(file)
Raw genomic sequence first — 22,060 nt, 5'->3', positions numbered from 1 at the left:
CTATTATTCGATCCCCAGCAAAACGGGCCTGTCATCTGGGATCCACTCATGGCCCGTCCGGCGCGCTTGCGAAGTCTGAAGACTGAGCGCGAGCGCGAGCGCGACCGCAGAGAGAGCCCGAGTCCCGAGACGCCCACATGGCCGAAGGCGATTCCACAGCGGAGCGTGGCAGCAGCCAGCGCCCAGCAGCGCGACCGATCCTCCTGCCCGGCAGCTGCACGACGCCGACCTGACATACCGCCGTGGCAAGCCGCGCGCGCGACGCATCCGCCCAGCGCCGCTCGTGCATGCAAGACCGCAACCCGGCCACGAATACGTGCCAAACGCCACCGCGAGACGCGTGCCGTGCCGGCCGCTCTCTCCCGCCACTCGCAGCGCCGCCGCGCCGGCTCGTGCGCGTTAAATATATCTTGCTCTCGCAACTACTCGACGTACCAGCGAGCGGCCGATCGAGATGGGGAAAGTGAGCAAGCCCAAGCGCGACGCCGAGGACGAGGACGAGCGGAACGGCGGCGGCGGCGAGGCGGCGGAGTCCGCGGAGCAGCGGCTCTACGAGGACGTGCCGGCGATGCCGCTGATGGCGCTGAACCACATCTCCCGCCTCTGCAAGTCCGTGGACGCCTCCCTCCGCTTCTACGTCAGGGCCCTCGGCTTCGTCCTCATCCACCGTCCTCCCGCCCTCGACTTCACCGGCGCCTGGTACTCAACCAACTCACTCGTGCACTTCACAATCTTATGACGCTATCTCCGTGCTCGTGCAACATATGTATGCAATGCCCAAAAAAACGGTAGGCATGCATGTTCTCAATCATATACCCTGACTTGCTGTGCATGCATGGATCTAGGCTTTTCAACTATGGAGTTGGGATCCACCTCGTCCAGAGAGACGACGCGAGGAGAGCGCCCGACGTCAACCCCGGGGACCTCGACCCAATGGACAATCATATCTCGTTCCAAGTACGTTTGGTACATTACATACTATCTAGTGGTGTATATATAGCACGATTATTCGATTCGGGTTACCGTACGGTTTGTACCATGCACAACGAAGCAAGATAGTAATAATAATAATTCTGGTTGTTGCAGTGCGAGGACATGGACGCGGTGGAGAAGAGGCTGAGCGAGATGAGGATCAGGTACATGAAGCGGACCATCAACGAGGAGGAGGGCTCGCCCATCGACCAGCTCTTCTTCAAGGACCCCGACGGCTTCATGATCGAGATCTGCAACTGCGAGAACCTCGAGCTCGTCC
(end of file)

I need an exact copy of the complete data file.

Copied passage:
Raw genomic sequence first — 22,060 nt, 5'->3', positions numbered from 1 at the left:
CTATTATTCGATCCCCAGCAAAACGGGCCTGTCATCTGGGATCCACTCATGGCCCGTCCGGCGCGCTTGCGAAGTCTGAAGACTGAGCGCGAGCGCGAGCGCGACCGCAGAGAGAGCCCGAGTCCCGAGACGCCCACATGGCCGAAGGCGATTCCACAGCGGAGCGTGGCAGCAGCCAGCGCCCAGCAGCGCGACCGATCCTCCTGCCCGGCAGCTGCACGACGCCGACCTGACATACCGCCGTGGCAAGCCGCGCGCGCGACGCATCCGCCCAGCGCCGCTCGTGCATGCAAGACCGCAACCCGGCCACGAATACGTGCCAAACGCCACCGCGAGACGCGTGCCGTGCCGGCCGCTCTCTCCCGCCACTCGCAGCGCCGCCGCGCCGGCTCGTGCGCGTTAAATATATCTTGCTCTCGCAACTACTCGACGTACCAGCGAGCGGCCGATCGAGATGGGGAAAGTGAGCAAGCCCAAGCGCGACGCCGAGGACGAGGACGAGCGGAACGGCGGCGGCGGCGAGGCGGCGGAGTCCGCGGAGCAGCGGCTCTACGAGGACGTGCCGGCGATGCCGCTGATGGCGCTGAACCACATCTCCCGCCTCTGCAAGTCCGTGGACGCCTCCCTCCGCTTCTACGTCAGGGCCCTCGGCTTCGTCCTCATCCACCGTCCTCCCGCCCTCGACTTCACCGGCGCCTGGTACTCAACCAACTCACTCGTGCACTTCACAATCTTATGACGCTATCTCCGTGCTCGTGCAACATATGTATGCAATGCCCAAAAAAACGGTAGGCATGCATGTTCTCAATCATATACCCTGACTTGCTGTGCATGCATGGATCTAGGCTTTTCAACTATGGAGTTGGGATCCACCTCGTCCAGAGAGACGACGCGAGGAGAGCGCCCGACGTCAACCCCGGGGACCTCGACCCAATGGACAATCATATCTCGTTCCAAGTACGTTTGGTACATTACATACTATCTAGTGGTGTATATATAGCACGATTATTCGATTCGGGTTACCGTACGGTTTGTACCATGCACAACGAAGCAAGATAGTAATAATAATAATTCTGGTTGTTGCAGTGCGAGGACATGGACGCGGTGGAGAAGAGGCTGAGCGAGATGAGGATCAGGTACATGAAGCGGACCATCAACGAGGAGGAGGGCTCGCCCATCGACCAGCTCTTCTTCAAGGACCCCGACGGCTTCATGATCGAGATCTGCAACTGCGAGAACCTCGAGCTCGTCC